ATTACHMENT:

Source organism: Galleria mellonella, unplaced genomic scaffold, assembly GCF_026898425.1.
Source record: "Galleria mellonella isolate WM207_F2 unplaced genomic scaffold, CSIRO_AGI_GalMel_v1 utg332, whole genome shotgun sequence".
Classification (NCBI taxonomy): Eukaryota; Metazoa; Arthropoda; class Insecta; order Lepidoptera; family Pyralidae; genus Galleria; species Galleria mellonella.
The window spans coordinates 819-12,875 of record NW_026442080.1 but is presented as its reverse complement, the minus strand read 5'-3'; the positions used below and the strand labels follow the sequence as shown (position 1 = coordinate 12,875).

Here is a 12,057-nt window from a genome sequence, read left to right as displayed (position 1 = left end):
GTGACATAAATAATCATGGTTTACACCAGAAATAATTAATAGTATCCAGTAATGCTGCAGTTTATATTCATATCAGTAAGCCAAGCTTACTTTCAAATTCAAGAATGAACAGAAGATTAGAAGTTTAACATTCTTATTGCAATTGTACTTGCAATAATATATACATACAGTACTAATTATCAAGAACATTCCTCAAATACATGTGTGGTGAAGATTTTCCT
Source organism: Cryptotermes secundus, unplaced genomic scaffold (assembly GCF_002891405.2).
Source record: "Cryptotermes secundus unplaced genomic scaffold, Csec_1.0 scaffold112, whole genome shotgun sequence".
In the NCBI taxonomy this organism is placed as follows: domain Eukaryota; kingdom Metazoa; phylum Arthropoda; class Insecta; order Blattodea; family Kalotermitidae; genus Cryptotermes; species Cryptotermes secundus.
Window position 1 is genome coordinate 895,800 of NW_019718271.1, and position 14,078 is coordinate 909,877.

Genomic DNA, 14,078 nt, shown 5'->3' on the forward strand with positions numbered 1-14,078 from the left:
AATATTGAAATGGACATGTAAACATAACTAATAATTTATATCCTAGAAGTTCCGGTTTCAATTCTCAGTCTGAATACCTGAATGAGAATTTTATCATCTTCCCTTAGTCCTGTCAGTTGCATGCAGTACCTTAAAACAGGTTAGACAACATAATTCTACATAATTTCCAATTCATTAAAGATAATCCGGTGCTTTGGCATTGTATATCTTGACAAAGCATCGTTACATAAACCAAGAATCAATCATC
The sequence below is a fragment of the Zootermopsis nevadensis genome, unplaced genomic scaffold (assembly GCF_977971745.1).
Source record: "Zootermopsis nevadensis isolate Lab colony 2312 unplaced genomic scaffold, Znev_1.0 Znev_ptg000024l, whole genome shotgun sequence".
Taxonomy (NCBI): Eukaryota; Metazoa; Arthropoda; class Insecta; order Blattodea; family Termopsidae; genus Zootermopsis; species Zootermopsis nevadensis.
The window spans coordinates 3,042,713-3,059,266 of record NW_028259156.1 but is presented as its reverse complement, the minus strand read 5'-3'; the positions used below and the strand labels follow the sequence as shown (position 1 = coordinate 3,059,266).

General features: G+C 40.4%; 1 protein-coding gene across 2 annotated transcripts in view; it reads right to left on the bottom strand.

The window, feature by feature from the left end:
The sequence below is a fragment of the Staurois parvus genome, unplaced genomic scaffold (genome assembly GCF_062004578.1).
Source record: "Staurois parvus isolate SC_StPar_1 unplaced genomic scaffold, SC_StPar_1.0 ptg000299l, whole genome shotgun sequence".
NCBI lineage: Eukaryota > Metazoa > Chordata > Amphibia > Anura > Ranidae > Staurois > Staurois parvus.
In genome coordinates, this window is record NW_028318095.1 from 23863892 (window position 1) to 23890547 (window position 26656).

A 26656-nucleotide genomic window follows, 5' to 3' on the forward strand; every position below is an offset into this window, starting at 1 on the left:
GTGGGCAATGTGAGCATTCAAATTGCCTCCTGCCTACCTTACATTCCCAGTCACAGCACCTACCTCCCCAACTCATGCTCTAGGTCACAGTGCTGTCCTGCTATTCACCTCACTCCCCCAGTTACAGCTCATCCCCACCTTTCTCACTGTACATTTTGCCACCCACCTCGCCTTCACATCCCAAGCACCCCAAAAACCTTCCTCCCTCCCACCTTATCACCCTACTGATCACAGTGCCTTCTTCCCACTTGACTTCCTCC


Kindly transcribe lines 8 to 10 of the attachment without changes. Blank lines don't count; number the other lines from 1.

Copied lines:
Source record: "Cryptotermes secundus unplaced genomic scaffold, Csec_1.0 scaffold112, whole genome shotgun sequence".
In the NCBI taxonomy this organism is placed as follows: domain Eukaryota; kingdom Metazoa; phylum Arthropoda; class Insecta; order Blattodea; family Kalotermitidae; genus Cryptotermes; species Cryptotermes secundus.
Window position 1 is genome coordinate 895,800 of NW_019718271.1, and position 14,078 is coordinate 909,877.